Grandmaster Cheng Man Ching
Cheng Man Ching, or Zheng Man Qing (鄭曼青), was born in Wenzhou, Zhejiang Province (浙江溫州) in China in 1901. He later became known as "The Master of Five Excellences" （五絕老人) due to his mastery of Chinese Medicine, Poetry, Painting, Calligraphy and, of course, Tai Chi Chuan. Aged 19, he was already teaching painting at Yuwen University.
As a young boy he was fragile and prone to ill-health. As a consequence he was sent to learn Shaolin Boxing to strengthen his body. When he was 27 in Shanghai, he began to study Tai Chi Chuan with Yang Cheng Fu. During this time, Yang's wife fell ill and was treated successfully by Cheng Man Ching. As a form of gratitude, Yang Cheng Fu taught Cheng some of the special techniques of Tai Chi, their application and also the Tai Chi sword forms. He studied with Yang for seven years (1928-35).
Later, Cheng also learnt the skills of Jin (勁), or internal energy, of Zuo style Tai Chi from his elder Tai Chi brother, Zhang Qin Lin. After mastering Tai Chi, he developed what has become known as the 37 Forms by simplifying the long set of the Yang style, making Tai Chi easier to study.
When he was 32 years old, he became the chief Tai Chi Chuan instructor of the Central Military Academy. At 37 he was advisor to the Hunan Province Government as well as director of the Provincial Martial Arts School. At 38 he changed to teaching at the Chongqing Military Training Group.
As his reputation for Tai Chi became known, he was invited to the British Embassy where he was challenged by a top martial artist on a visit with the British Army. He had been undefeated around China. Cheng, However, had only agreed to go on the understanding that someone was ill and needed medical attention, not to fight. Instead, he was greeted by the opponent displaying his prowess by breaking a tall column of bricks. Unimpressed, Cheng extended his arm and asked him to try and break his arm. After seventeen attempts the opponent gave up, his hand throbbing with pain while Cheng was unmoved. Subsequently, Cheng threw his opponent over several times with ease. A similar experience occured during a banquet at the US Embassy.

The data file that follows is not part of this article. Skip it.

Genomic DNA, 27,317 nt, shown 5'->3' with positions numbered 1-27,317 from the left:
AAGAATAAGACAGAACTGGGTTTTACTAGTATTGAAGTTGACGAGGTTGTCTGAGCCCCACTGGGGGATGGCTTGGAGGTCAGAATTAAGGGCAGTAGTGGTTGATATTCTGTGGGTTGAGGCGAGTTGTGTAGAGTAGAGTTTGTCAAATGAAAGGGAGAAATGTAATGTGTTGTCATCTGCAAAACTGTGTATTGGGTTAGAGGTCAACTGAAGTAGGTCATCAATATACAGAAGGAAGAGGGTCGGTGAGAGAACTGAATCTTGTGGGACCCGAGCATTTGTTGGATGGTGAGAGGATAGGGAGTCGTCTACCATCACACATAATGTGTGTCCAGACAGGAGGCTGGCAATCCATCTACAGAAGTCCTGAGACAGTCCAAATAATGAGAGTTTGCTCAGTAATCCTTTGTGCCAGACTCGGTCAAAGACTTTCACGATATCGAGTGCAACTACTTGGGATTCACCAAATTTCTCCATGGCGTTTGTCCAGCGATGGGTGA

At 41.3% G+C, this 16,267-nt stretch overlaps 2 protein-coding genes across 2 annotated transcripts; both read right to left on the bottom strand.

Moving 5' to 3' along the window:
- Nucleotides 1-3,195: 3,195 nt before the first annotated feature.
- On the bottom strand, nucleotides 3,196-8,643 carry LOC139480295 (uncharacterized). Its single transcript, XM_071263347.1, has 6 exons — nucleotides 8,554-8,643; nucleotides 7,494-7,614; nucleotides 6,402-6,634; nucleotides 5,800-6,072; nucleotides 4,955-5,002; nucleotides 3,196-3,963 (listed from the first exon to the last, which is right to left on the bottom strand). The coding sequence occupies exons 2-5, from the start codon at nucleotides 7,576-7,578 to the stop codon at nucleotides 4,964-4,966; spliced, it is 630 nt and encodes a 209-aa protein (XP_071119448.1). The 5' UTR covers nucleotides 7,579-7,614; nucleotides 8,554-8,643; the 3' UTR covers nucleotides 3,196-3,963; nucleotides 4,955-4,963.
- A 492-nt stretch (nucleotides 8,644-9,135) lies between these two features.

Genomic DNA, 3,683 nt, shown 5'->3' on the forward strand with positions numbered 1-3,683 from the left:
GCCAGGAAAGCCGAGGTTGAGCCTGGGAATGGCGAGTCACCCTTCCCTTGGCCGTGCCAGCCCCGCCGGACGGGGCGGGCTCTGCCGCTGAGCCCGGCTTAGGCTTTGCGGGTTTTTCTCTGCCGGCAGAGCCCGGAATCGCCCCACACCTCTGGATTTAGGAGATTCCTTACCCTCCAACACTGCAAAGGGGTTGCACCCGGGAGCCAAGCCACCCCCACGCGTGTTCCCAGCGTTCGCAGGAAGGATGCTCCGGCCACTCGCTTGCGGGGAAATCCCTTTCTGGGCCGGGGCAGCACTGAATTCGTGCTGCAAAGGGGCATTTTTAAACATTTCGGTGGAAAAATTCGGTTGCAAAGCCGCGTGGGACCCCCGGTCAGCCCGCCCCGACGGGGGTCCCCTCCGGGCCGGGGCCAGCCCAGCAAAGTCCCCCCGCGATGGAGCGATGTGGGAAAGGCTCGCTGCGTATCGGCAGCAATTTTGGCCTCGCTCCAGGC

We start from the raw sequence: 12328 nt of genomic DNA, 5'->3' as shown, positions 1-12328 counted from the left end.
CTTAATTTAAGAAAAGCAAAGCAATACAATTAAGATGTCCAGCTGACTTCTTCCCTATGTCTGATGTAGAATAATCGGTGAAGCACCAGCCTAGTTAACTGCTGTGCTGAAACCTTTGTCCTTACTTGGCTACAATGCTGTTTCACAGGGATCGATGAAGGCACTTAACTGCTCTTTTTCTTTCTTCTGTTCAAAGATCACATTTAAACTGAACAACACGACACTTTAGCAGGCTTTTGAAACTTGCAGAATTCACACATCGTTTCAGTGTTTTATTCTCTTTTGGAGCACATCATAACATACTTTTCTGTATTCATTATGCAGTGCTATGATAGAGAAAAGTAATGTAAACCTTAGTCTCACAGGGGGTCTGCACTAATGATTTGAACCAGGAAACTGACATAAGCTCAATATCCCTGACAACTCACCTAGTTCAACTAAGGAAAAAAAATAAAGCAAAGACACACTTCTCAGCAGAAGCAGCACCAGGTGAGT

In 1949, he travelled to Taiwan with the retreating Nationalist forces, where he established the Shi Zhong School of Tai Chi Chuan（時中拳社). In 1964, he went to New York where he formed the Tai Chi Chuan Institute and accepted foreign students.
After this time he began to divide his time between the USA and Taiwan, gradually spending more time in Taiwan. Although he wrote several books on Tai Chi and other aspects of Chinese culture, he never directly explained the Zuo style of Tai Chi. However, his forms were a synthesis of both styles and he was always making improvements. Just before his death, he was preparing to film his newest version of his Tai Chi, only to be delayed by the weather. Unfortunately, he passed away on March 26th, 1975, at midnight, before filming could be rescheduled.
His legacy was to leave a system of Tai Chi that has gained enormous popularity around the world which has become known as Cheng Style Tai Chi or the 37 Forms. Cheng himself never referred to his Tai Chi other than Yang style, just a shortened version and never really explained why only 37 Forms. It has been postulated that his interest in the I Ching and Taoist philosophy may have provided a source for the number "37". However, according to his student, Master Wu Kuo Chung, he would often talk of the importance in returning Tai Chi to its Taoist roots and the contribution of Li Dao Zi (李道子) and his 37 Forms of Tai Chi.